What Happens With a Timeshare When the Owner Dies?

Written by michael wolfe
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A time share is a residence in which a tenant does not own the right to the whole property but, rather, the right to occupy the property for a specific period of time each year. This is cemented in a contractual agreement that the tenant signs with the company that owns and manages the property. The right to the property extends past the owner's death, unless the time share contract says otherwise.

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Timeshare Contracts

In general, time share contracts are written similarly to other kinds of real estate contracts that grant partial ownership to a tenant. Unlike a lease, which may be invalidated on the tenant's death, time shares can be inherited. However, some time shares may have clauses that specify the property will be returned to the property management company upon the tenant's death, although these are relatively rare.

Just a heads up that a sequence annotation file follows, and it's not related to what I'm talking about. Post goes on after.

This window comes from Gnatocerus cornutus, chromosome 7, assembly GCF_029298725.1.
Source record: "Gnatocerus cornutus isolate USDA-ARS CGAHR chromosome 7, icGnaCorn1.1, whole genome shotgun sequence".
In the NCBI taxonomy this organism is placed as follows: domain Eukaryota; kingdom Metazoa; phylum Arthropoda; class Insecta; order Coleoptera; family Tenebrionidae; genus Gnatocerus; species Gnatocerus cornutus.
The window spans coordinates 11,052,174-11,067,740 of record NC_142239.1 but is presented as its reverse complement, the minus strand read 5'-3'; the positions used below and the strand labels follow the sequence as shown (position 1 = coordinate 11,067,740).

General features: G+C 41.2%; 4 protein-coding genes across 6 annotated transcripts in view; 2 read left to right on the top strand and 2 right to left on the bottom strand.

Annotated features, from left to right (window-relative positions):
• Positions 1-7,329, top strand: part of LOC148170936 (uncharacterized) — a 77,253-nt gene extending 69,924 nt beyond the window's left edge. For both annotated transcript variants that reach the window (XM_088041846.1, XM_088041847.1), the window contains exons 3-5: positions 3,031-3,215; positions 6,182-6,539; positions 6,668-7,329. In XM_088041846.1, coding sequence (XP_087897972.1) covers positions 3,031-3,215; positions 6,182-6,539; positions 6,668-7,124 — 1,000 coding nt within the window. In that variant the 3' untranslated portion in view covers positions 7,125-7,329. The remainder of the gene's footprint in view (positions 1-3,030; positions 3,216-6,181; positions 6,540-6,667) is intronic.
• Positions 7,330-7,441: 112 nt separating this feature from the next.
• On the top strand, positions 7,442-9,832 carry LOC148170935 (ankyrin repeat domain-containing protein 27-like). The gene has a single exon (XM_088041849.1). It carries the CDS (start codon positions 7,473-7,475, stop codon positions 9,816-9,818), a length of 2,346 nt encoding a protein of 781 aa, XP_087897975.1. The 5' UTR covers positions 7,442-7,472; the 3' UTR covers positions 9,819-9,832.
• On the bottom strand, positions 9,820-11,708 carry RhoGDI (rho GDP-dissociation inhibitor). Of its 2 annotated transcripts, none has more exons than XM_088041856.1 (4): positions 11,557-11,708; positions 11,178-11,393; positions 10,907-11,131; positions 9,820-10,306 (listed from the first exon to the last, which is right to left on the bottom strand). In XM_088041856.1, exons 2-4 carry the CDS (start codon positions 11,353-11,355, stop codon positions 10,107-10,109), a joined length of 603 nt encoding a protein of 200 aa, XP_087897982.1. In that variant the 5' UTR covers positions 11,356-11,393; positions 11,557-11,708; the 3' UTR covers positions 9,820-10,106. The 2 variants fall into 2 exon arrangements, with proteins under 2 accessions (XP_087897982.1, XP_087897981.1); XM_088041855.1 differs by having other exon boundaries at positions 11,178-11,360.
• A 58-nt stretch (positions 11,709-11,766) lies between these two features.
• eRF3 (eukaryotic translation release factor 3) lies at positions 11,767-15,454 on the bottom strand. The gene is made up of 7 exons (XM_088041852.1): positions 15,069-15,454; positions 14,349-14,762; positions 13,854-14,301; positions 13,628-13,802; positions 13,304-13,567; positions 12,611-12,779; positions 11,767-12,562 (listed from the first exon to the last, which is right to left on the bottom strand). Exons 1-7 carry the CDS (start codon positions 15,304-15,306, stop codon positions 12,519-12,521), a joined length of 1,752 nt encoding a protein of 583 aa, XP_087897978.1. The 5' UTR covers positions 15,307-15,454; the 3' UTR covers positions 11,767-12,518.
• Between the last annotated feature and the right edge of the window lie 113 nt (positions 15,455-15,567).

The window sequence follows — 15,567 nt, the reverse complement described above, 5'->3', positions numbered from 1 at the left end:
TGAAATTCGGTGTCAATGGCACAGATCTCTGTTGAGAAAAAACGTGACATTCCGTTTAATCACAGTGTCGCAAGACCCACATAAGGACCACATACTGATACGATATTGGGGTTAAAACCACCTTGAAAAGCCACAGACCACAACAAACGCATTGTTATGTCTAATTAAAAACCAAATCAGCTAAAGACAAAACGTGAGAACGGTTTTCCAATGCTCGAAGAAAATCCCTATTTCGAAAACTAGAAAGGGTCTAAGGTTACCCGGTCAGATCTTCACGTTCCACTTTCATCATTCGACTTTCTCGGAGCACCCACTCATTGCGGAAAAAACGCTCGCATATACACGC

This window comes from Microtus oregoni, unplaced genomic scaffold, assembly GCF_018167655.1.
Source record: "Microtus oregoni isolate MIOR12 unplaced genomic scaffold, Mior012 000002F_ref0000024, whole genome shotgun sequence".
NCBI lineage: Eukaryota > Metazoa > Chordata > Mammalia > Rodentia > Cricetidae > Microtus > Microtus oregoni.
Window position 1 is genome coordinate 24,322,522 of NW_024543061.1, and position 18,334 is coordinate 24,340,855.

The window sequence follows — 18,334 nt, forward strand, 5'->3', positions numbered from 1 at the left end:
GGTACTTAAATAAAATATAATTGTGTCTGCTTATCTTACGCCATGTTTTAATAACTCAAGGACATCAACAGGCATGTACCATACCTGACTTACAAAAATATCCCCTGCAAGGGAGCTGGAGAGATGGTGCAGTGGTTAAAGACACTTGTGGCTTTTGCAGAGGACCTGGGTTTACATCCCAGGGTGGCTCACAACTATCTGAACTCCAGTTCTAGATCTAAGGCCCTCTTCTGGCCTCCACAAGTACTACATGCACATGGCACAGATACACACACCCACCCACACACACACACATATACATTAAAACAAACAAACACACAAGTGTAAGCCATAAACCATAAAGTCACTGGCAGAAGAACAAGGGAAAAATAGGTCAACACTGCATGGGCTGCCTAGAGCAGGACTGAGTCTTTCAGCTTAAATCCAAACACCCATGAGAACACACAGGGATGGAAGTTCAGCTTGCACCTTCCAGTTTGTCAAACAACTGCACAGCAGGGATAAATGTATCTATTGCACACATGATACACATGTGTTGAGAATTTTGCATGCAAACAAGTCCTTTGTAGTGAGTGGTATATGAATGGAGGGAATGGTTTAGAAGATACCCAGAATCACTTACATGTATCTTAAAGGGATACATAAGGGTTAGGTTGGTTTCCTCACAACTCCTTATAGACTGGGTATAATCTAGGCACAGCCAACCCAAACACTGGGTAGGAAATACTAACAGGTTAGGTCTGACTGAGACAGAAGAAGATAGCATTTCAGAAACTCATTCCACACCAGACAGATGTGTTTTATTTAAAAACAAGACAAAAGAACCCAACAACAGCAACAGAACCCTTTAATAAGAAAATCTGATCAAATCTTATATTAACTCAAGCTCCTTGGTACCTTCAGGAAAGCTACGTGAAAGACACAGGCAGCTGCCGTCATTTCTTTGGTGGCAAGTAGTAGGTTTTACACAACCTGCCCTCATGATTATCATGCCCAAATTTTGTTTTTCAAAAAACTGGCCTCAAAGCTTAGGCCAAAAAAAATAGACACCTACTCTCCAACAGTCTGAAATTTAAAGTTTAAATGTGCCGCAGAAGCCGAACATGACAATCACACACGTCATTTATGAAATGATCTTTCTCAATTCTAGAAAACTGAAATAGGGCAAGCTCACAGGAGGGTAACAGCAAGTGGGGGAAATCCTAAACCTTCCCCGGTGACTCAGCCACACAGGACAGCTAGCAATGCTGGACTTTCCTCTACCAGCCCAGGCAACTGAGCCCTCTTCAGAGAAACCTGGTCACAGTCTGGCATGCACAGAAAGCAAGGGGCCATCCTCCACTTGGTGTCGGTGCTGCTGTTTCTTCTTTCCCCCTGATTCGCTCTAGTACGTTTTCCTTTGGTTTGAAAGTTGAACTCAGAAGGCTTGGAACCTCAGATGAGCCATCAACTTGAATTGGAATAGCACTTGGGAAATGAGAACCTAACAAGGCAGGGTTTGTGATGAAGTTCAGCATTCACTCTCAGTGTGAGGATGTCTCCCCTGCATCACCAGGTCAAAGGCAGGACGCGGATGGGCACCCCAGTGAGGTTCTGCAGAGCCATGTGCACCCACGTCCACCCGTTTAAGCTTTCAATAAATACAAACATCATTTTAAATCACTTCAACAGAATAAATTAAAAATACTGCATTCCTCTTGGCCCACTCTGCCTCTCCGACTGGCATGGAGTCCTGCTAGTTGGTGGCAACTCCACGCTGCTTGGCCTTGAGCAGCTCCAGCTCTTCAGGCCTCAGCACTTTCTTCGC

Joint Ownership

Some time share contracts specify joint ownership. This means that more than one party -- say, a husband and a wife or a father and a child -- both own a timeshare. In this case, when one owner dies, the remaining owners gain full ownership of the timeshare. In such a case, the time share property will not enter probate along with the rest of the deceased's property.


If a time share is not jointly owned with another party, then, upon the owner's death, the time share will enter into probate. This means that the property will be handed down to another party according to the terms of the deceased's will, trust or other legal document that specifies who will inherit his estate. A judge in probate court will specify who the rightful owner of the time share is.


A number of different state laws related to inheritance, real estate and, more specifically, time shares, may also influence who owns a time share when the owner dies. Therefore, a person wishing to be certain of what will happen to a time share after the owner's death should consult with an attorney or a professional experienced in estate planning and contract law -- one who is familiar with relevant state statutes.

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